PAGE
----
The progressive Congresswoman was critical of possibility of Democratic concessions in the ongoing talks, and prefers a plan to get around the talks.
According to CNBC, McCarthy said Thursday that negotiators could “reach a deal to raise or suspend the debt ceiling in time to hold the first vote on it next week.”
“I see the path that we can come to an agreement,” McCarthy told reporters in the Capitol, per CNBC. “And I think we have a structure now and everybody’s working hard, and I mean, we’re working two or three times a day, then going back getting more numbers.”
Such a deal would need to pass by around June 1.
Any deal that gets made will face potential roadblocks. Some on McCarthy’s right flank might oppose a deal if they think the Speaker gave away too much. Meanwhile, there is some opposition among progressive Democrats to the very idea of the talks.
AOC Has Thoughts
Rep. Alexandria Ocasio-Cortez is part of the latter camp.
Per Insider, AOC said this week that she supports a discharge petition to pass a “clean” debt ceiling increase, which would require the votes of 218 members of the House. It’s expected that the petition will receive votes from all 213 House Democrats, although no Republicans have signed on.
“Here’s the deal: McCarthy has nowhere near the votes for a deal and therefore cannot negotiate debt ceiling,” Ocasio-Cortez said on Twitter this week. “You need 218 votes. GOP has maybe ~150. They will need anywhere from 50-100 House Dems to pass anything. Dems have 213 votes for a clean bill & just need to pick up 5.”
McCarthy has said that House Republicans would block such a vote.
Over on the Senate side, some Democrats are supporting another gambit, to encourage President Biden to invoke the 14th Amendment in order to raise the debt limit without an act of Congress.
“We write to urgently request that you prepare to exercise your authority under the 14th Amendment of the Constitution, which clearly states: ‘the validity of the public debt of the United States…shall not be questioned.’ Using this authority would allow the United States to continue to pay its bills on-time, without delay, preventing a global economic catastrophe,” a group of Democratic senators that includes Sen. Elizabeth Warren (D-MA), Bernie Sanders (I-VT), and Ed Markey (D-MA) wrote in a letter to the president.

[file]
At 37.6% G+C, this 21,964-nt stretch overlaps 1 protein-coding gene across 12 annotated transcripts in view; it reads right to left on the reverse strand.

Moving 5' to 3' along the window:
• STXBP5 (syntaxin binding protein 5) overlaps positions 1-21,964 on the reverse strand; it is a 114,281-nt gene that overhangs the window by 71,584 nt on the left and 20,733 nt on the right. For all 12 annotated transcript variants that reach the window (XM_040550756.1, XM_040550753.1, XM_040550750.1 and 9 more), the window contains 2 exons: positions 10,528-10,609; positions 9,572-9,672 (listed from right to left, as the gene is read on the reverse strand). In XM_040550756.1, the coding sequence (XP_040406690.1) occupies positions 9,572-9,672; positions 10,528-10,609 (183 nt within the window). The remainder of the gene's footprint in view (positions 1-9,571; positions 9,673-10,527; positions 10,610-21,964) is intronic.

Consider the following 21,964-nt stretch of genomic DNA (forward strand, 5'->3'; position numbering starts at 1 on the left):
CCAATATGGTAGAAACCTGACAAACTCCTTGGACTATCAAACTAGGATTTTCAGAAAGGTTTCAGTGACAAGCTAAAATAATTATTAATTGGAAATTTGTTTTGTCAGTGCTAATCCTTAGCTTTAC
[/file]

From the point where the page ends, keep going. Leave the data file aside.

Should Democrats go down that route — and there’s no indication that the White House plans to do so — it would almost certainly be challenged in court.
Another idea, which was floated during similar battles during the Obama presidency, is the “trillion dollar coin,” in which the Treasury would mint a coin of that value and use it to solve the debt crisis. However, it doesn’t appear that the Biden Administration is considering that either, with Treasury Secretary Janet Yellen dismissing the coin idea as a “gimmick” and Fed Chairman Jerome Powell also expressing opposition to the proposal.
Also this week, the candidate Ocasio-Cortez backed in the Democratic primary for Philadelphia mayor lost. Former City Councilwoman Helen Gym finished third in the race, which had five major candidates, two days after both Ocasio-Cortez and Sen. Bernie Sanders (I-VT) appeared at a last-minute campaign rally for Gym.
Former City Councilwoman Cherelle Parker won the primary with about 33 percent of the vote, with former City Controller Rebecca Rhynhart finishing second in the race. Parker is heavily favored in the November general election over another former City Councilman, Republican David Oh, in the city where Democrats enjoy a 7-to-1 registration advantage. Parker, if she wins, will be the 100th mayor of Philadelphia and the first woman to hold the office.
Expertise and Experience
Stephen Silver is a Senior Editor for 19FortyFive. He is an award-winning journalist, essayist and film critic, who is also a contributor to the Philadelphia Inquirer, the Jewish Telegraphic Agency, Broad Street Review and Splice Today. The co-founder of the Philadelphia Film Critics Circle, Stephen lives in suburban Philadelphia with his wife and two sons. Follow him on Twitter at @StephenSilver.